Jump to content
LaPorta

SE/30 Logic Board Resurrection

Recommended Posts

While awaiting the SCC chips for my other SE logic board project, I decided to resurrect an SE/30 motherboard that I have had in my possession for a very long time. This came out of my SE/30 probably about 19 years ago. It stopped working somehow (I am no longer sure what the issue was), and on my high school allowance budget, I got a replacement SE/30 board for probably all of $10 at the time on eBay (it was the socketed one, too boot)! I decided to leave this one on the shelf in my room, propped up, as a display piece. There it sat for a good 15 years until I cleaned out my room when my parents moved.

 

Fast-forward to now, and I looked it over. All surface caps had to go, of course. There was at least one bad trace that ran under C3 and C5 that I repaired. All in all, the board itself was fine otherwise. Green corrosion was scrubbed off with vinegar and a toothbrush. All caps were replaced with organic polymer models so they won't leak in the future. Insert original RAM and ROM SIMM, and, BAM, the thing actually started to gray screen, with pointer (and it moves: ADB mouse moves the pointer without issue. Startup sound via the speaker.

 

Unfortunately, that is all it does: gray with the pointer, no blinking floppy. Reading my Mac Classic & SE Pina book, it seems as this happens when the Mac has bad SCSI signals (likely via a bad SCSI chip). For all I know, this is what the issue was when I replaced it all those years ago, I simply cannot remember. I'm going to check all the SCSI chip traces in case that is what it is, although so far they all seem to be good. Mouser had replacements, so that's a good thing. Regrettably, I have never done hot air/surface mount soldering other than caps before....so I may have to buy a surface re-work station. Before getting the SCSI chips, any other suggestions as to what may be wrong?

 

As an aside, I used my copper foil tape to advantage fixing that trace. I coated the trace in solder, taped the coper tape over it, applied heat so that it would bond to the trace. Works perfectly. I then used liquid electric tape to coat and insulate it. I've included pictures of that as well, it really is a pretty visually appealing way to fix a straight trace.

 

First photo is of the board before repair. Second is of the trace repaired with the foil. Third is the liquid tape over the trace repair. Fourth is the repair with the caps over it. You can see it blends in very well, you might not even notice. Fifth and final is the board so far with new caps installed.

 

IMG_4487.thumb.JPG.7ad06bd3b4224e54d484a31a3c3d1d4d.JPG

IMG_4492.thumb.JPG.a4308789ab87ebf069244341f9fc0ccf.JPG

IMG_4497.thumb.JPG.2f10df0d6338011e40453f8d86d65618.JPG

IMG_4499.thumb.JPG.652f8462e7485b016a331448c4f215ec.JPG

IMG_4498.thumb.JPG.b65e92cb52907b5e672ec0637bad4c8e.JPG

Share this post


Link to post
Share on other sites

Perhaps I buried my real question too deep in there: does it seem like the SCSI chip is the most likely culprit? Should I order some and change it out, or check other things first?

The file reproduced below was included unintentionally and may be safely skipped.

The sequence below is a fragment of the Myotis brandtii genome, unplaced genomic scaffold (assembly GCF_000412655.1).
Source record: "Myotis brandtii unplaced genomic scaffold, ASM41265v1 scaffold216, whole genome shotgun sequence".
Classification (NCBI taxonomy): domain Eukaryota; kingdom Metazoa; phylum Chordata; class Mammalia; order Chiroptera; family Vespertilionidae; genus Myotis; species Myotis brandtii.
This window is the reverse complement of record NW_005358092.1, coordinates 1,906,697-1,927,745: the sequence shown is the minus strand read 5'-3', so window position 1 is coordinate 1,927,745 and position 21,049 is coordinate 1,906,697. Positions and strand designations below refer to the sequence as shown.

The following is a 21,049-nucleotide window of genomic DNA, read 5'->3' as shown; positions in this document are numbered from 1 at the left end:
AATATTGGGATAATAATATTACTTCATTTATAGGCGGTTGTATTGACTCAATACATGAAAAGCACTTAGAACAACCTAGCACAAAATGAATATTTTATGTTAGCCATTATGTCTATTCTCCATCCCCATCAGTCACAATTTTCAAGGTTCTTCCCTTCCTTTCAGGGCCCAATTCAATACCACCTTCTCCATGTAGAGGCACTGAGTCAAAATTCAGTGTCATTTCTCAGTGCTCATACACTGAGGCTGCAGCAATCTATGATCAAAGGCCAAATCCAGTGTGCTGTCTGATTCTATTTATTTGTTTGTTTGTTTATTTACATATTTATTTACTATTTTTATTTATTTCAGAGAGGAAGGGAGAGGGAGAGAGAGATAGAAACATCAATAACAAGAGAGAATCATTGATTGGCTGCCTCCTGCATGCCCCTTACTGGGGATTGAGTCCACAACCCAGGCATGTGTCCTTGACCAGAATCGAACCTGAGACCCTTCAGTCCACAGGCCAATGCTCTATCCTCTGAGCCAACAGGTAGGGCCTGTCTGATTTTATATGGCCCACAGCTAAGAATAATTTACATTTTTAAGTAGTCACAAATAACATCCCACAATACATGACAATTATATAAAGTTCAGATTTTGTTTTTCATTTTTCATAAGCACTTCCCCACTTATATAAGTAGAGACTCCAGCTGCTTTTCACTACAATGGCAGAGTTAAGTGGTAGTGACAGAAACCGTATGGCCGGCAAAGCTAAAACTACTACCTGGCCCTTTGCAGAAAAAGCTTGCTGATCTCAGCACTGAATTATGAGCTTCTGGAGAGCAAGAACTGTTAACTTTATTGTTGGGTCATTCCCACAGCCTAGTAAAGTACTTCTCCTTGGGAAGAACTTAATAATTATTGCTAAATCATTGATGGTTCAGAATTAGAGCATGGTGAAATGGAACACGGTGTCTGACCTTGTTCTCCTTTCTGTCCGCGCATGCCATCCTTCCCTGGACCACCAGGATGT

Share this post


Link to post
Share on other sites

Having just read probably the same page in Pina you did, I think replacing the SCSI chip is the thing to try!  (My first thought was, just run an early version of the System Software that doesn’t know about SCSI ... but of course I immediately realized that’s not possible on an SE/30.)  I think it should be quite easy with a hot air station (though I have never had to do this myself).  Do check all the traces around the SCSI chip first though.  I had a problem with my SCSI chip due to cap goo leakage that was fixable by adding a jumper after verifying one of the traces was bad.  (Unlike you though, I did see a blinking ‘?’ before the fix.)

Share this post


Link to post
Share on other sites

I've been very carefully checking the traces. One looked rotten, but, surprisingly, was just fine. I'll re-check as well. As an aside, I am thinking of buying a bunch of these chips when I order. I have a feeling in the future they will be gone and irreplaceable, and it will be good for the community at large for someone to have at least a limited supply.

 

I don't as of yet have a hot air station. I've been looking for one that isn't $1,000 or some such, but I also don't want an absolute piece of crap, either. I also have read that you really need a nozzle for each specific chip to match it's size exactly. Any recommendations in that area?

Share this post


Link to post
Share on other sites

Well I'm no expert whatsoever and hopefully someone smarter will respond, but I can tell you what I have ...  I got this X-Tronic XTR-4040-XTS bundle for about $150 a while back.  I have limited space so wanted a single compact unit that did everything I needed.  It includes various size nozzles and I was able to use it to easily remove & replace a couple surface mount ICs in the past by quickly moving the nozzle back and forth around all the pins.  https://smile.amazon.com/gp/product/B003TC8EQS/ref=ppx_yo_dt_b_search_asin_title?ie=UTF8&psc=1

 

You could spend way more for a Hakko unit that's probably far superior in every way, but this worked fine for me.

Share this post


Link to post
Share on other sites

I know on the Portable if the SWIM is removed or bad, you get the same results. 

 

Either way, cap goo loves to eat the traces going into the SCSI IC so check that as well.